For despite the film's focusing primarily on well-to-do white people, the thematic points it makes are truly ascendant in their universality. Antonioni and Hitchcock's other European contemporaries may have struck the existentialism ore more prematurely and are decidedly more socially engaged, but their works tend to be very particular ruminations on adult ennui and romantic and/or intellectual disaffection. Hitchcock's emotional concerns are with the banal, not the sexily angst-ridden, where both the man and the woman stew - with something painfully almost like pleasure - in their existential juices (whereas Hitchcock's sex is, evidently, more conservative, Catholic, patriarchal... unsexy... the woman doesn't need to enjoy it - but in the end, neither really do his men. The fact we see the woman suffer is not Hitchcock's sexism, but his terrible identification with the female being). Unlike those European sister films like Fellini and Antonioni's 1960 works, The Birds has a very pertinent generality rooted in the unglamorous, and it lies in its non-aggrandizement of its characters' emotional and intellectual substantiality. Hitchcock has always created films that portray characters in very external ways, such that we see first hand that they hardly know what has hit them until they are knee-deep in something thick and morassy. The Birds, as in many of his works (although I would argue never to this poetic of an extent), weaves this auteurist sensibility into the piece's very fabric of humanist compassion. These characters are made to be thoughtless and entirely skin-deep; they do not aggressively seek their enlightenment or destruction like the characters often do in Antonioni's existential films; instead, the characters of The Birds stumble blindly throughout the film, following emotional instincts dictated to them by Hitchcock, who is completely aware of their needs and their ultimate weakness to their needs. This is often taken for clinical moralism, but in The Birds, it is full-fledged grappling with our existence as wanting, feeling entities.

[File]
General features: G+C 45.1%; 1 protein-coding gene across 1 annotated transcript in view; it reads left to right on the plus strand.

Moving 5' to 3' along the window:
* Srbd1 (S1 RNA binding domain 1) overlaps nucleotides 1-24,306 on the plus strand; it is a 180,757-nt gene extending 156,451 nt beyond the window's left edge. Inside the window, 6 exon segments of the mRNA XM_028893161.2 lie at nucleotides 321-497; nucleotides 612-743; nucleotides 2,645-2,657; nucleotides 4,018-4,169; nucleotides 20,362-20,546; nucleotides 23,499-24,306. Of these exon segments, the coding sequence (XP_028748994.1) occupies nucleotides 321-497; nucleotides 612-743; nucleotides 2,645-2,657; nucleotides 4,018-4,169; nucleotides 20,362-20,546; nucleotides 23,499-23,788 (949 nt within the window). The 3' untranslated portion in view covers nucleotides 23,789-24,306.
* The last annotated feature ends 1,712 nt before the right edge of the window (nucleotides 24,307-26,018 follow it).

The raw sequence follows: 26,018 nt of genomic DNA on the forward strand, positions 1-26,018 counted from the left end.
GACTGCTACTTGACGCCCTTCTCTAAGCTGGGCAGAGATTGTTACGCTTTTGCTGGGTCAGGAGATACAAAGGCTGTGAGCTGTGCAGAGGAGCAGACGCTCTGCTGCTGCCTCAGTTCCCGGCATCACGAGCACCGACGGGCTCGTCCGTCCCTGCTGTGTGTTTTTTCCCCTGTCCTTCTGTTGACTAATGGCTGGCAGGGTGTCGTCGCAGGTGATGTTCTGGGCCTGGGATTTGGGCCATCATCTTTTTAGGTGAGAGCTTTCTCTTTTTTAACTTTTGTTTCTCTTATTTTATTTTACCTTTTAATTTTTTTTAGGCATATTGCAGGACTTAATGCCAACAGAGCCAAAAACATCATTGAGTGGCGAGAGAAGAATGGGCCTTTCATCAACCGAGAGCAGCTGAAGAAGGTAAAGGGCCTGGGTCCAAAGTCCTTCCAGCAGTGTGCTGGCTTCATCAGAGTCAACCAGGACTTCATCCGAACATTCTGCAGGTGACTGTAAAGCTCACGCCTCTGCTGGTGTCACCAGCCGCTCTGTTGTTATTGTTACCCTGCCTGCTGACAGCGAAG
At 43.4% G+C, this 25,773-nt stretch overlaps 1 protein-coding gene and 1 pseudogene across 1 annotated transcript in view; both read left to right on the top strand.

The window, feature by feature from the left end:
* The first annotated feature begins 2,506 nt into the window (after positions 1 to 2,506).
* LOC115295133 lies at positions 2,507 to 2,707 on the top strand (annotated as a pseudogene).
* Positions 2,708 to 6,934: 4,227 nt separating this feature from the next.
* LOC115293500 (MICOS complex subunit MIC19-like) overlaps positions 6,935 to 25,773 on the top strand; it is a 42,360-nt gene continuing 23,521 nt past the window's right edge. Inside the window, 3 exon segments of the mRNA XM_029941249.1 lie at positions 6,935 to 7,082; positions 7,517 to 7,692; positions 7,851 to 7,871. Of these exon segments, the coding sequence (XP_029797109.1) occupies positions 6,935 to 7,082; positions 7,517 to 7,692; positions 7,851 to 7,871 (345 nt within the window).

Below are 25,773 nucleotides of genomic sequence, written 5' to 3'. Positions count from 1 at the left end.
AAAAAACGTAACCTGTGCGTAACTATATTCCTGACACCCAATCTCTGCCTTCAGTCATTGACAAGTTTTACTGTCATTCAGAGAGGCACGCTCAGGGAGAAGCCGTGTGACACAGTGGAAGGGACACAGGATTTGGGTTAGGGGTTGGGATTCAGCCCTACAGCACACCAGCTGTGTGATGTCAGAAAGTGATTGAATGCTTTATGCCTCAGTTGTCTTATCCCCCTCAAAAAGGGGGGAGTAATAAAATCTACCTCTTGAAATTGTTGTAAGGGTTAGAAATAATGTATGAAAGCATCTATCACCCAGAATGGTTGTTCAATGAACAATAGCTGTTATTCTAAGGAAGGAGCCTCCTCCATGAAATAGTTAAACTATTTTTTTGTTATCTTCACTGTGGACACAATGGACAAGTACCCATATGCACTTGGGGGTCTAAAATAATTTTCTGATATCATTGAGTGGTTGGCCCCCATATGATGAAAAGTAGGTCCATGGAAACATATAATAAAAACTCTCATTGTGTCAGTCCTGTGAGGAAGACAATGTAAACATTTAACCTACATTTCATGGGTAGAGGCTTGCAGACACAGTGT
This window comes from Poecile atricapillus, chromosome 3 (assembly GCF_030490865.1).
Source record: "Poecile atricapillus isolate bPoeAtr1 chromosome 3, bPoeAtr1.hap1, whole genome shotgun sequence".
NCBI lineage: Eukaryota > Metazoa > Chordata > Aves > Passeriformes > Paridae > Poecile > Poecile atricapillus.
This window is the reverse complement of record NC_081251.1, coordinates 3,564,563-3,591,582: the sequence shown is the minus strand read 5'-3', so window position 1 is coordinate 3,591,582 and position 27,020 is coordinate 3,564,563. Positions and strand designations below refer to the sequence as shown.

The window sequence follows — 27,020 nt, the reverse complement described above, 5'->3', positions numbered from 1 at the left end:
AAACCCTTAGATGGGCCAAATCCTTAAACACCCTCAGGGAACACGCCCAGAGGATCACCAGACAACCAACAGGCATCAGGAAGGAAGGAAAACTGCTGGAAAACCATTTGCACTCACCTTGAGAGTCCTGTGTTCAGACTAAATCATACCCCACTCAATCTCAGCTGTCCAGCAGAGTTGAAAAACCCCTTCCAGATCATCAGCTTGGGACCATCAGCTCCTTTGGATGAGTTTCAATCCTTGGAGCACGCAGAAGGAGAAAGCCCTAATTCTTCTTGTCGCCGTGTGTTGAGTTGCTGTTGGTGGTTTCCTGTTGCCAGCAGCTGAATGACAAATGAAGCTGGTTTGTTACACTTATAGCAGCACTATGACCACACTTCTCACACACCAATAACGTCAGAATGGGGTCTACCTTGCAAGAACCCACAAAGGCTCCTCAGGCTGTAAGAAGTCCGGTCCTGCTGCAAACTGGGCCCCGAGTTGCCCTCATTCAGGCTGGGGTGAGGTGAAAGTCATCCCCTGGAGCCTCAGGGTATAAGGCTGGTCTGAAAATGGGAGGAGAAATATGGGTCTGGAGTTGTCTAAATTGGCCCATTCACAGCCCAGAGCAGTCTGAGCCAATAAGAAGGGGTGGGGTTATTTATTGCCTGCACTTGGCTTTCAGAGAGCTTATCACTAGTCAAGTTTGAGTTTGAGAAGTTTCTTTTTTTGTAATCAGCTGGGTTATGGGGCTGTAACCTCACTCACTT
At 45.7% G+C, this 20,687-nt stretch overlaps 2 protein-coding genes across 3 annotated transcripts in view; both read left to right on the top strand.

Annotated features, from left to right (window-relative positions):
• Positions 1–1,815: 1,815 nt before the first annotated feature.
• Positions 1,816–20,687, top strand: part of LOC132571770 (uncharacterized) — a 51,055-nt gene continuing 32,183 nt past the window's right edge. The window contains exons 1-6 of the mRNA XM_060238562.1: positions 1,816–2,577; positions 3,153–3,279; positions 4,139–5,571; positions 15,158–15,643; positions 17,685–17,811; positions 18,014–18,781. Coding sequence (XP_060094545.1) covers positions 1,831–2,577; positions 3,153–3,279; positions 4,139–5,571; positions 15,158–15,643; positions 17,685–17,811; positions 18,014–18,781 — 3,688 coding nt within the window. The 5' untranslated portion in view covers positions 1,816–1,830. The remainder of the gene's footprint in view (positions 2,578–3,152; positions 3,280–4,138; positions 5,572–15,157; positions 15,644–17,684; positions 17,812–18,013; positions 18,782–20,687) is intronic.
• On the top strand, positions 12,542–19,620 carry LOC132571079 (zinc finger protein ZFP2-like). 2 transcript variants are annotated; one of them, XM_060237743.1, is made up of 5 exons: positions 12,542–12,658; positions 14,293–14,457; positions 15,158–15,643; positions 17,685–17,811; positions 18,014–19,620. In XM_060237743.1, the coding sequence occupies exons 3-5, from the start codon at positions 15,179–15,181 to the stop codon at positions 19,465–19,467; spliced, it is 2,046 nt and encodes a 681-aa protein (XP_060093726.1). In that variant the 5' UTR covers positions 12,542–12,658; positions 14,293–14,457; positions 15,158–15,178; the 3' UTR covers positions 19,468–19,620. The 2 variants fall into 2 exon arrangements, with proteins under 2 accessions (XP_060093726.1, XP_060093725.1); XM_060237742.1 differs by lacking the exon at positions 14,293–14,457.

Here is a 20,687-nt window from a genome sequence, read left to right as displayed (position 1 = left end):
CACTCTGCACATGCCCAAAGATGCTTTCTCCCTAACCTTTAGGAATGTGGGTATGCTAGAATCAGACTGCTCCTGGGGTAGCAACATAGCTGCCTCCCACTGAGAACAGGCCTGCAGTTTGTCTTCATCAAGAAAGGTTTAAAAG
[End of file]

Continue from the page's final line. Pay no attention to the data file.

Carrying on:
Allegedly when asked why the birds were attacking, Hitchcock said the film was an indictment on "complacency." At first I scoffed at the reply, thinking he meant mainly "complacency with man's place in the natural order" (as the DVD jackets like to claim). But now, I realize it is a rare instance when a filmmaker, in public statement, gets a film of his absolutely right. "Complacence" is the perfect description of the film's thematic target, and I wonder why I did not realize sooner that it so fully encompasses every single human fear and impertinence the film depicts and works so methodically to denigrate and expose. Its searing brand is meant to burn on every skin.